Anglican Communion News Service reports that this week’s three-day Indaba process focused on the issue of violence has been hailed a success by participants. It was the first of the church’s Indaba gatherings designed specifically for women:
Women from both North America and Africa said they were so impressed with the format, they plan to replicate the process in the future. Eleven women travelled to Manhattan, New York, from across Africa’s Great Lakes region and America to spend March 1-3 in deep conversation across difference.
Speaking after the gathering, participants made clear it had been a significant experience for everyone. Burundi representative Mathilda Nkwirikiye said: “It is like when your neighbour lets you look through a window into his house. You learn a lot of things about him. So I have learned a lot of things about these people because they were willing to share their feelings about their experiences and their community’s experiences.”
She added that she had been surprised by how easily women who met as strangers talked about such a difficult topic—violence against women and girls. She also praised the Indaba model saying: “We generally go to conferences where facilitators have planned the lines of the conversation, but we built [the agenda] ourselves as a group; we said what we wanted to talk about and how we wanted to go through the conversation.”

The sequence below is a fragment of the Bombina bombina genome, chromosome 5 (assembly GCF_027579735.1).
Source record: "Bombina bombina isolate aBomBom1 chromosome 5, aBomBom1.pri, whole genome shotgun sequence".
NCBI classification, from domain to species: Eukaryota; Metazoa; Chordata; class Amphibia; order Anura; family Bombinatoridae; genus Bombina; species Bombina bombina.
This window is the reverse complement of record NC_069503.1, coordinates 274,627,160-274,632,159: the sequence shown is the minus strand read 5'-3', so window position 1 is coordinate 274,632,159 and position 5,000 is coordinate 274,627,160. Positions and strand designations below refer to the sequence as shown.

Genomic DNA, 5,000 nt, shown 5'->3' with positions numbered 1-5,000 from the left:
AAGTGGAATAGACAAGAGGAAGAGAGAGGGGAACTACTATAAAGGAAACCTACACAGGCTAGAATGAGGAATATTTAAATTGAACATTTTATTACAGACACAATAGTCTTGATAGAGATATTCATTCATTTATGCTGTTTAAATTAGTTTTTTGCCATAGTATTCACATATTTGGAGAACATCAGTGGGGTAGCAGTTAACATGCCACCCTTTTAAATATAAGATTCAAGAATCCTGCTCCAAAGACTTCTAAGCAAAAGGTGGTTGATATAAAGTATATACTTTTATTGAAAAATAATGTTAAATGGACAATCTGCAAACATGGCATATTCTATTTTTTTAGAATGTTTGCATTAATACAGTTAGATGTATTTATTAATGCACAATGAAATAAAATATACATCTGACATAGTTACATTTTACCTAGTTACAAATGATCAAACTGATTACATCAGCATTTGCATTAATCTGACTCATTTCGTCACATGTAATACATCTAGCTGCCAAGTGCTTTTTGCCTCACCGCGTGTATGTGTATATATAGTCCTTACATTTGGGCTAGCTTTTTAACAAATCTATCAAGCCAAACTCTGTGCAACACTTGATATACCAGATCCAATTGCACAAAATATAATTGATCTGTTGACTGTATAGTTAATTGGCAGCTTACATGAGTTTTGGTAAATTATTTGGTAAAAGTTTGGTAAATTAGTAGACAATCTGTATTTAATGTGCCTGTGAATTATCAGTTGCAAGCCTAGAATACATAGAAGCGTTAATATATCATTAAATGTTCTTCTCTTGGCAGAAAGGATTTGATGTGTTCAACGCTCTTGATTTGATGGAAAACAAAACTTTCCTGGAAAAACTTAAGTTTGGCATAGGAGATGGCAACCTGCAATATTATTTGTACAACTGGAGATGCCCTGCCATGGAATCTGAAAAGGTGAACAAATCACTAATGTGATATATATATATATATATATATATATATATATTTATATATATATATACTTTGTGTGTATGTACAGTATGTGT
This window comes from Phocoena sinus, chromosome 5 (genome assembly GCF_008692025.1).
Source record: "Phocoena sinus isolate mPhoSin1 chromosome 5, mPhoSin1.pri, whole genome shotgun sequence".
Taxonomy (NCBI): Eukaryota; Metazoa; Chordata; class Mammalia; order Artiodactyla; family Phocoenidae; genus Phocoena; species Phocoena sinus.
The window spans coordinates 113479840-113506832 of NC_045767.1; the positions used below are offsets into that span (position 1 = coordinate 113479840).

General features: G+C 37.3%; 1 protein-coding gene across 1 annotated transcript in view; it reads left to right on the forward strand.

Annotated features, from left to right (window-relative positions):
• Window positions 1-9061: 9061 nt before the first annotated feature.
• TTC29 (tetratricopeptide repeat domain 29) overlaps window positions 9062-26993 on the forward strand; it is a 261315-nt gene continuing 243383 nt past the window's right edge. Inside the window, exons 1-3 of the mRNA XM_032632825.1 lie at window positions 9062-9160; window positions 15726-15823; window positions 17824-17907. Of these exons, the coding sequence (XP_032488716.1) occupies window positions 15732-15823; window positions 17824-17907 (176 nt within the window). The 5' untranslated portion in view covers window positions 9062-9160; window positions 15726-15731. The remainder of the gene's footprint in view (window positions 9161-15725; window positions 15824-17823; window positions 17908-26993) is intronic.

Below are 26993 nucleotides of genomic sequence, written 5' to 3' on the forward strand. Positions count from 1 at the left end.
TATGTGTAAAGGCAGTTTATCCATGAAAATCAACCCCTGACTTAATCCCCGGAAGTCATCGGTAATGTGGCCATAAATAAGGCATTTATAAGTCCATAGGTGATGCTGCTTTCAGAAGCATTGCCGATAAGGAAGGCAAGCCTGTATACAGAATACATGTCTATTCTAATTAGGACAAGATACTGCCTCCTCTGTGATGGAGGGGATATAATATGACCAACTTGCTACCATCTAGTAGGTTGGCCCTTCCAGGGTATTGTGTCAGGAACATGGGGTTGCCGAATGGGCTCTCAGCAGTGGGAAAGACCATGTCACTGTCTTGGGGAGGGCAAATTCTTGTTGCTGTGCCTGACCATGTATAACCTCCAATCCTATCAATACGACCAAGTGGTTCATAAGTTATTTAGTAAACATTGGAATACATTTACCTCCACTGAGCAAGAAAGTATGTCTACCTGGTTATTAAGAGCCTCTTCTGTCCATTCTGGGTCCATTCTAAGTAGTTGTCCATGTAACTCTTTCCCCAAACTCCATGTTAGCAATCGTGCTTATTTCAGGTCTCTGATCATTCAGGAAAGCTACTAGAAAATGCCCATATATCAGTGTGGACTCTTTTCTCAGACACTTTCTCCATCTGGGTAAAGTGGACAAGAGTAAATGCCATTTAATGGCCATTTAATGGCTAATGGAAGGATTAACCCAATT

Diane Eynon is the Chairperson of the Anglican Women’s Empowerment (AWE) group that facilitated the event which was hosted at the Episcopal Church’s head office. She said, “We believe this experience will allow us to take our work with young girls and women around the Anglican Communion to a higher and more effective level.
“Indaba potentially provides us with a process and framework to continue what we have been doing and will continue to do in the future: bringing girls and women from around the world together…to learn, understand, collaborate, inspire, and support each other in our work for women’s empowerment, wherever that may be.”
“Indaba” is an African term meaning “small gathering.” Retired Archbishop of Canterbury Rowan Williams encouraged the use of these “middle-sized” gatherings for discussion of significant issues. Read more here about this week’s event.